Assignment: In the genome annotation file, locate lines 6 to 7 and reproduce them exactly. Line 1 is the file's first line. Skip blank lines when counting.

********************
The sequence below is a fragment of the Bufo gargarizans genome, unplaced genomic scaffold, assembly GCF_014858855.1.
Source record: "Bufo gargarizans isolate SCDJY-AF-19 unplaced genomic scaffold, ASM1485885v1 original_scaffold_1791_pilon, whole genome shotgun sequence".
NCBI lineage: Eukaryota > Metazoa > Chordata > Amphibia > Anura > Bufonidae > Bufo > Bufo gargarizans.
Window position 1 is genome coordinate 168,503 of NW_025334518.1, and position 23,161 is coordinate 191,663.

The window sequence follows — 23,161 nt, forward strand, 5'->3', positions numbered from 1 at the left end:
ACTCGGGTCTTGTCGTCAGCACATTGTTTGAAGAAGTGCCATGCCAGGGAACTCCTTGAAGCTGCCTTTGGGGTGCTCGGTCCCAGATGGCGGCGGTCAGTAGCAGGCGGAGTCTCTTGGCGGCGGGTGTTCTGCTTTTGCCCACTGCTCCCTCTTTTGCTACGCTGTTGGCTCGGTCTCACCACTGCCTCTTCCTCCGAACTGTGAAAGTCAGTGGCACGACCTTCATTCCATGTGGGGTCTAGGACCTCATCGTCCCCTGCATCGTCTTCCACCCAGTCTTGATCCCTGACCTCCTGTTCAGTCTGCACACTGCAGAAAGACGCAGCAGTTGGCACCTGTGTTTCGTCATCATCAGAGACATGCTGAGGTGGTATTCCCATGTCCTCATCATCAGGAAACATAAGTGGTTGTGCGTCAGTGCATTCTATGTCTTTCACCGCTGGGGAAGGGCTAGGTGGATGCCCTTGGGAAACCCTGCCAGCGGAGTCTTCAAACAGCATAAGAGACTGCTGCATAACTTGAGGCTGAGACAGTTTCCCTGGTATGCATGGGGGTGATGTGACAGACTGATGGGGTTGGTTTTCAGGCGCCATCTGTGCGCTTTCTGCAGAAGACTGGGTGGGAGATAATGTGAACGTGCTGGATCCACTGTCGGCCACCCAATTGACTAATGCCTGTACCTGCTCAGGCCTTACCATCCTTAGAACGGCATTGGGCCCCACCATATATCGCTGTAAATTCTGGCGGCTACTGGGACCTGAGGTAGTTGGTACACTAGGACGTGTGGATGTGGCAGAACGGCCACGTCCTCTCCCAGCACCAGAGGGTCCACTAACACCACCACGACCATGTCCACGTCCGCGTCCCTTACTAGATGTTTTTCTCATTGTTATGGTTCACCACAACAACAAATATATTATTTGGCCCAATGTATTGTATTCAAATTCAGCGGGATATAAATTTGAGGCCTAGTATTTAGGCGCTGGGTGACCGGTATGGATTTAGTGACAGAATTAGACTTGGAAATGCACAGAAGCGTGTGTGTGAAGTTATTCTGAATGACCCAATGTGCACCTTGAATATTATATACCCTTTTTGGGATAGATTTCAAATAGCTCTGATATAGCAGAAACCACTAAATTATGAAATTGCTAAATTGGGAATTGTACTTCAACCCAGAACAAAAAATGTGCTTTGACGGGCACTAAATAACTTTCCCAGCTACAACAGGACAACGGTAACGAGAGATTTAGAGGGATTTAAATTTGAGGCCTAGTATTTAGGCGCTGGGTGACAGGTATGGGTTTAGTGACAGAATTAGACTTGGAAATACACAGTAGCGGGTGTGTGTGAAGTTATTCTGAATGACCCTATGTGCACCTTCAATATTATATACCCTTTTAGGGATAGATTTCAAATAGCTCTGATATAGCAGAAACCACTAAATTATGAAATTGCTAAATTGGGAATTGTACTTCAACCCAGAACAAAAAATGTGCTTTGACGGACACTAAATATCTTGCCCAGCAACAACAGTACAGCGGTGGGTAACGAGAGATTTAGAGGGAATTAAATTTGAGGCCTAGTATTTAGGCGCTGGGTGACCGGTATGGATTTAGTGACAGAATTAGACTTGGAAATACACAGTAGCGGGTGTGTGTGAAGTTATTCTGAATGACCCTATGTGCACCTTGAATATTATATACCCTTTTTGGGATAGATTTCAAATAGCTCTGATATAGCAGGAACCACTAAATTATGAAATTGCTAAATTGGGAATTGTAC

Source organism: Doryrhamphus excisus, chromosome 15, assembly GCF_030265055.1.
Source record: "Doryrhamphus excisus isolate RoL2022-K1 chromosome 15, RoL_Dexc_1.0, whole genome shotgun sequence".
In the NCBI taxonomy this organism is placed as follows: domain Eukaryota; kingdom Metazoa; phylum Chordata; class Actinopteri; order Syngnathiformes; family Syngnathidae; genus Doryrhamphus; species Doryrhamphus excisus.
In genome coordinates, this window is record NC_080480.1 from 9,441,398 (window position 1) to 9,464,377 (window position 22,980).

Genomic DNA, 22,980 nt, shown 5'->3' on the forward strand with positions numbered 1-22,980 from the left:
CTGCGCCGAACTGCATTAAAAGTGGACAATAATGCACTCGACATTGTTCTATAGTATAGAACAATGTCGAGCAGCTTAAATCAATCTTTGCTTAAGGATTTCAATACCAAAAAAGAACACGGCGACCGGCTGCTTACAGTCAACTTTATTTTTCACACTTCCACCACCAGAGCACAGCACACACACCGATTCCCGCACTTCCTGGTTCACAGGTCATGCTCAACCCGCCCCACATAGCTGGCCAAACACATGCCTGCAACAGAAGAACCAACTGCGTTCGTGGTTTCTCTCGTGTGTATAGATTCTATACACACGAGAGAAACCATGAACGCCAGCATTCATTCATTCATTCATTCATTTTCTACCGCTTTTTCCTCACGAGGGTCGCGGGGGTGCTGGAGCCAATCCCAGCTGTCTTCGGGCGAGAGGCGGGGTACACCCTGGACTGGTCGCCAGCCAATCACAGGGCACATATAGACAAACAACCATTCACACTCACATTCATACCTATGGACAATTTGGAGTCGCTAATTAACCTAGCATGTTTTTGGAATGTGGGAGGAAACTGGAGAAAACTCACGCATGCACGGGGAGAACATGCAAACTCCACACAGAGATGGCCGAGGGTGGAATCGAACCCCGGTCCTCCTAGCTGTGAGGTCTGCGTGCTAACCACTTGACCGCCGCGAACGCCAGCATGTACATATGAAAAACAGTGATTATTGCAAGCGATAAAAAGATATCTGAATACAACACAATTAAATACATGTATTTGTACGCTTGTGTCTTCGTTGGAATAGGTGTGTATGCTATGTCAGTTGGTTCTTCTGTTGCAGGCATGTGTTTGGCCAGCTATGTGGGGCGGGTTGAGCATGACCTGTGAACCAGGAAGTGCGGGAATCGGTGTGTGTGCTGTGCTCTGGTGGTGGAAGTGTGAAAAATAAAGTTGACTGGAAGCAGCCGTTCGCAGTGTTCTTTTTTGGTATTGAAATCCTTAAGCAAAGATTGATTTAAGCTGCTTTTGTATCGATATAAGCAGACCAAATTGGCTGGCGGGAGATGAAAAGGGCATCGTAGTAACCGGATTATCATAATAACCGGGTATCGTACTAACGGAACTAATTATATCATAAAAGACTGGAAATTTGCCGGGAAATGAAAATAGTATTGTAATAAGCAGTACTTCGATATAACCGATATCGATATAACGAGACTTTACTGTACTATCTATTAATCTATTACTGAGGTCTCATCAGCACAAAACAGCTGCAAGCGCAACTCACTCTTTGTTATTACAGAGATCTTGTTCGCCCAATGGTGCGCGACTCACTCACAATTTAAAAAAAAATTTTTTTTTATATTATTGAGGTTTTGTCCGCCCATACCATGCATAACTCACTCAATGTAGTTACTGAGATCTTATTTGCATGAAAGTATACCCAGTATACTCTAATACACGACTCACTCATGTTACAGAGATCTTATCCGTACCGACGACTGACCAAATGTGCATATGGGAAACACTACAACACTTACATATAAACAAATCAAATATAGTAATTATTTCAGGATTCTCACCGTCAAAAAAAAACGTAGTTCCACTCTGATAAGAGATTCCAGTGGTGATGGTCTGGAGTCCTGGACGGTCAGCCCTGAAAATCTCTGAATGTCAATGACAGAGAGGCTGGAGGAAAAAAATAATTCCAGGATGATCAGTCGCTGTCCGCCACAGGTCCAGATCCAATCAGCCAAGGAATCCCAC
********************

ACTCGGGTCTTGTCGTCAGCACATTGTTTGAAGAAGTGCCATGCCAGGGAACTCCTTGAAGCTGCCTTTGGGGTGCTCGGTCCCAGATGGCGGCGGTCAGTAGCAGGCGGAGTCTCTTGGCGGCGGGTGTTCTGCTTTTGCCCACTGCTCCCTCTTTTGCTACGCTGTTGGCTCGGTCTCACCACTGCCTCTTCCTCCGAACTGTGAAAGTCAGTGGCACGACCTTCATTCCATGTGGGGTCTAGGACCTCATCGTCCCCTGCATCGTCTTCCACCCAGTCTTGATCCCTGACCTCCTGTTCAGTCTGCACACTGCAGAAAGACGCAGCAGTTGGCACCTGTGTTTCGTCATCATCAGAGACATGCTGAGGTGGTATTCCCATGTCCTCATCATCAGGAAACATAAGTGGTTGTGCGTCAGTGCATTCTATGTCTTTCACCGCTGGGGAAGGGCTAGGTGGATGCCCTTGGGAAACCCTGCCAGCGGAGTCTTCAAACAGCATAAGAGACTGCTGCATAACTTGAGGCTGAGACAGTTTCCCTGGTATGCATGGGGGTGATGTGACAGACTGATGGGGTTGGTTTTCAGGCGCCATCTGTGCGCTTTCTGCAGAAGACTGGGTGGGAGATAATGTGAACGTGCTGGATCCACTGTCGGCCACCCAATTGACTAATGCCTGTACCTGCTCAGGCCTTACCATCCTTAGAACGGCATTGGGCCCCACCATATATCGCTGTAAATTCTGGCGGCTACTGGGACCTGAGGTAGTTGGTACACTAGGACGTGTGGATGTGGCAGAACGGCCACGTCCTCTCCCAGCACCAGAGGGTCCACTAACACCACCACGACCATGTCCACGTCCGCGTCCCTTACTAGATGTTTTTCTCATTGTTATGGTTCACCACAACAACAAATATATTATTTGGCCCAATGTATTGTATTCAAATTCAGCGGGATATAAATTTGAGGCCTAGTATTTAGGCGCTGGGTGACCGGTATGGATTTAGTGACAGAATTAGACTTGGAAATGCACAGAAGCGTGTGTGTGAAGTTATTCTGAATGACCCAATGTGCACCTTGAATATTATATACCCTTTTTGGGATAGATTTCAAATAGCTCTGATATAGCAGAAACCACTAAATTATGAAATTGCTAAATTGGGAATTGTACTTCAACCCAGAACAAAAAATGTGCTTTGACGGGCACTAAATAACTTTCCCAGCTACAACAGGACAACGGTAACGAGAGATTTAGAGGGATTTAAATTTGAGGCCTAGTATTTAGGCGCTGGGTGACAGGTATGGGTTTAGTGACAGAATTAGACTTGGAAATACACAGTAGCGGGTGTGTGTGAAGTTATTCTGAATGACCCTATGTGCACCTTCAATATTATATACCCTTTTAGGGATAGATTTCAAATAGCTCTGATATAGCAGAAACCACTAAATTATGAAATTGCTAAATTGGGAATTGTACTTCAACCCAGAACAAAAAATGTGCTTTGACGGACACTAAATATCTTGCCCAGCAACAACAGTACAGCGGTGGGTAACGAGAGATTTAGAGGGAATTAAATTTGAGGCCTAGTATTTAGGCGCTGGGTGACCGGTATGGATTTAGTGACAGAATTAGACTTGGAAATACACAGTAGCGGGTGTGTGTGAAGTTATTCTGAATGACCCTATGTGCACCTTGAATATTATATACCCTTTTTGGGATAGATTTCAAATAGCTCTGATATAGCAGGAACCACTAAATTATGAAATTGCTAAATTGGGAATTGTAC

Source organism: Doryrhamphus excisus, chromosome 15, assembly GCF_030265055.1.